I wanted to use RedCloth to let users of my rails app make textile formatted posts but I wanted to restrict the input they were allowed to use. How to do this? I thought it would be simple.
Warning: This article was imported from an old site and is therefore itself rather old. It may not still be accurate for current versions of RedCloth.
Textile has a +filter_html+ option which I thought would do the trick but that only filters what HTML RedCloth allows users to enter. It doesn’t filter the HTML created by Redcloth itself when a user uses textile tags.
So how to filter the textile tags?
First, assuming you are using Rails 2.3 or later create the following file. For other frameworks please use the recommended method for adding start-up code to that framework.
This file will be run during the rails initialization and will contain the code we want to override (monkey-patch). Now paste the following code into the file.
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ALLOWED_TAGS is a hash of tags that you want to allow. You can take the BASIC_TAGS to use as a base and strip tags you don’t want to allow from the hash and add other ones if you want to.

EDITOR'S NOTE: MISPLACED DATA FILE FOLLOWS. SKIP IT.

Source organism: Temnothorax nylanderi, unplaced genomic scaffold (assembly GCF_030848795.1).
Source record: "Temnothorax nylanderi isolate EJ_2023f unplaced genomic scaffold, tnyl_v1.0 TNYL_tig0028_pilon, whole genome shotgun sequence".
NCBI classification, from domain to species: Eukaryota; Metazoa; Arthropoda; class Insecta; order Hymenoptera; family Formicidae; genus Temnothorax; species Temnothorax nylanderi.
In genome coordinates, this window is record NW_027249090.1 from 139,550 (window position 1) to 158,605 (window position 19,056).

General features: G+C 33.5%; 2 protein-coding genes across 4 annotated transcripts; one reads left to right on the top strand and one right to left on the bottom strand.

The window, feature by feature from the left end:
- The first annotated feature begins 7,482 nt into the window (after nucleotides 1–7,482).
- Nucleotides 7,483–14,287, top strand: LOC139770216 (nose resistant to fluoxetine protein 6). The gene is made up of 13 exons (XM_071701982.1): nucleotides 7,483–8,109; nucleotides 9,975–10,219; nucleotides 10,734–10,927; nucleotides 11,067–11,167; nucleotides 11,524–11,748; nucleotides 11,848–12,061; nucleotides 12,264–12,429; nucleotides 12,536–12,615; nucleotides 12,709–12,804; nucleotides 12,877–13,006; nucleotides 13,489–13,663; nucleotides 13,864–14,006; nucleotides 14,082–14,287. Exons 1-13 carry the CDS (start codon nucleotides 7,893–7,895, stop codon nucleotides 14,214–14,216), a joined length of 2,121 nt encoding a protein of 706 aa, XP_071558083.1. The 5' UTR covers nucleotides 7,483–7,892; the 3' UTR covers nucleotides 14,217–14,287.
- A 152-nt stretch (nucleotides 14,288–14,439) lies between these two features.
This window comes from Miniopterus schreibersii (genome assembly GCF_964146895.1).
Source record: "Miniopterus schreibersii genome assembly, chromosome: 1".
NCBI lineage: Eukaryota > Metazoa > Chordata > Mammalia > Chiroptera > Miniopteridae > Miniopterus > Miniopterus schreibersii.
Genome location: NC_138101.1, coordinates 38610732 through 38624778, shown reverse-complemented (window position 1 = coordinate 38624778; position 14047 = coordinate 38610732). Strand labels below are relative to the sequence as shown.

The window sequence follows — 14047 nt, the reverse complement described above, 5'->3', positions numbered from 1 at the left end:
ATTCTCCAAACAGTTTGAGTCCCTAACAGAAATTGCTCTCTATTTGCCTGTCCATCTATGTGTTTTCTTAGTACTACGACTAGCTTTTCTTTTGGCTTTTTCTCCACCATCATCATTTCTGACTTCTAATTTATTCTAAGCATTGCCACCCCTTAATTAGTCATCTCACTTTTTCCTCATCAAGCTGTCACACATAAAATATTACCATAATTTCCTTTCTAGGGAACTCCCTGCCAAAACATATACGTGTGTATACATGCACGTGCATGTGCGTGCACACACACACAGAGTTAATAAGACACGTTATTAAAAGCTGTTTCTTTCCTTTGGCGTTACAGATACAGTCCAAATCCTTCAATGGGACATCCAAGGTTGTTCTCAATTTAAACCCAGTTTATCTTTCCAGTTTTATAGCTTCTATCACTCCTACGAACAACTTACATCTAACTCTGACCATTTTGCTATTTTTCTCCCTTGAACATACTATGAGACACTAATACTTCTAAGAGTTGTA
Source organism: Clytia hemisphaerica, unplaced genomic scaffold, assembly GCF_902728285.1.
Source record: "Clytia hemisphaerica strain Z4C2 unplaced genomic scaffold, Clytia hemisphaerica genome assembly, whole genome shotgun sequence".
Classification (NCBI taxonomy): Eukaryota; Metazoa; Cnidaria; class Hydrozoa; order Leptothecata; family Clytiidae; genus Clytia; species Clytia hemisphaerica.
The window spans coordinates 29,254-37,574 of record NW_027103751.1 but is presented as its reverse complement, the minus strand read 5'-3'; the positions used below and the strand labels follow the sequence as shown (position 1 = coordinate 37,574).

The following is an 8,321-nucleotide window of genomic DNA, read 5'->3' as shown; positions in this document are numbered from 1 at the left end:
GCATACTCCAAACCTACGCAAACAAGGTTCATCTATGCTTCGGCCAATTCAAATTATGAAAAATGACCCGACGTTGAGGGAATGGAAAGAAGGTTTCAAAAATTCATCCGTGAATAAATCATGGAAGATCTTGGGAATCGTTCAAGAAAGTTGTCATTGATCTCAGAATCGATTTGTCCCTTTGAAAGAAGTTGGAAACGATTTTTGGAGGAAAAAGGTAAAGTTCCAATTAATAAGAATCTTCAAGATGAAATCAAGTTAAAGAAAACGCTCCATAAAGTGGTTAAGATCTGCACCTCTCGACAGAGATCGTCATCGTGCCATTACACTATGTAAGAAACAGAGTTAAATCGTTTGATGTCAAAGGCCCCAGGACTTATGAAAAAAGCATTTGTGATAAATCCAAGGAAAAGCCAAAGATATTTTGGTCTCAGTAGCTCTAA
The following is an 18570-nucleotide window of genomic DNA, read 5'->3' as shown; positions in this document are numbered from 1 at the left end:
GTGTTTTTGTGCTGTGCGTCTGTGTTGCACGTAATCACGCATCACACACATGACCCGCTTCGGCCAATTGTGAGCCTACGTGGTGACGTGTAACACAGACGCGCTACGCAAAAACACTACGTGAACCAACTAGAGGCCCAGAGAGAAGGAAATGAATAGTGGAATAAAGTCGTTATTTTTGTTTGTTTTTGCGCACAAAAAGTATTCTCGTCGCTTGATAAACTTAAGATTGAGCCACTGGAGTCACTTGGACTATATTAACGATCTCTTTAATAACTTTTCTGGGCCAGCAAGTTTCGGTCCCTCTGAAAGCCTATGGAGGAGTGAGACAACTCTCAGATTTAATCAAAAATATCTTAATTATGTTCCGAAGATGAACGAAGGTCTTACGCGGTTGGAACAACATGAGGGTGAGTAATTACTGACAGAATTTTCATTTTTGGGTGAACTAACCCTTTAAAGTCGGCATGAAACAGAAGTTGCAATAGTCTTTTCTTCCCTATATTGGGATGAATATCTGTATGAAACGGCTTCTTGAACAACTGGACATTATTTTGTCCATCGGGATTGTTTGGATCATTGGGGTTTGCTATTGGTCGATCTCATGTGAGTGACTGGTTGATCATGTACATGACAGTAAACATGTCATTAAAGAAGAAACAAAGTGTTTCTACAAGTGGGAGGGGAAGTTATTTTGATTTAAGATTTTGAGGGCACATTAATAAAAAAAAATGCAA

So we have defined the tags that we want to allow. Now we need to actually do some stripping. This is where the after_transform method comes in. This is called by RedCloth as standard after initial modification. So what we can do is override the method and tell RedCloth to clean_html again with the HTML string it has just created. To give you a list of steps.
- RedCloth is configured with +filter_html+ enabled
- User enters string (Textile and HTML)
- RedCloth strips HTML tags from the string according to the BASIC_TAGS using clean_html method
- RedCloth converts the textile tags in the string to HTML
At this point the HTML’ised string is usually returned; however we do some overriding so that:
- RedCloth strips HTML tags from the above generated HTML string according to our ALLOWED_TAGS using the clean_html method
- RedCloth returns the twice filtered HTML string.
Thinking about it you don’t even need +filter_html+ since it will all be filtered the second time around explicitly by our code. However I feel a little more secure by stripping all the user generated HTML cruft first using +filter_html+ before stripping our textile generated HTML ourselves.